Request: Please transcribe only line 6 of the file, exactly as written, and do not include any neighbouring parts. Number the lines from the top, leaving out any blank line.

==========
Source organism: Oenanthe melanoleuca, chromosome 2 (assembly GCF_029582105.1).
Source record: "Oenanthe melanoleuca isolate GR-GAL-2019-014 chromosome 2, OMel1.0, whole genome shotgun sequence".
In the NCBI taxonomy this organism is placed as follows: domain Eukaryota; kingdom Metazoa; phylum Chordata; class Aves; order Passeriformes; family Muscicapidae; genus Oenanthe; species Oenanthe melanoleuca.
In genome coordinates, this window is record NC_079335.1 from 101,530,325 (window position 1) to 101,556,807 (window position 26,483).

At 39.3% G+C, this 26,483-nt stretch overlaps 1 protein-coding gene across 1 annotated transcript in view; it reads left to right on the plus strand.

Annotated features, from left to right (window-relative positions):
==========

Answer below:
Annotated features, from left to right (window-relative positions):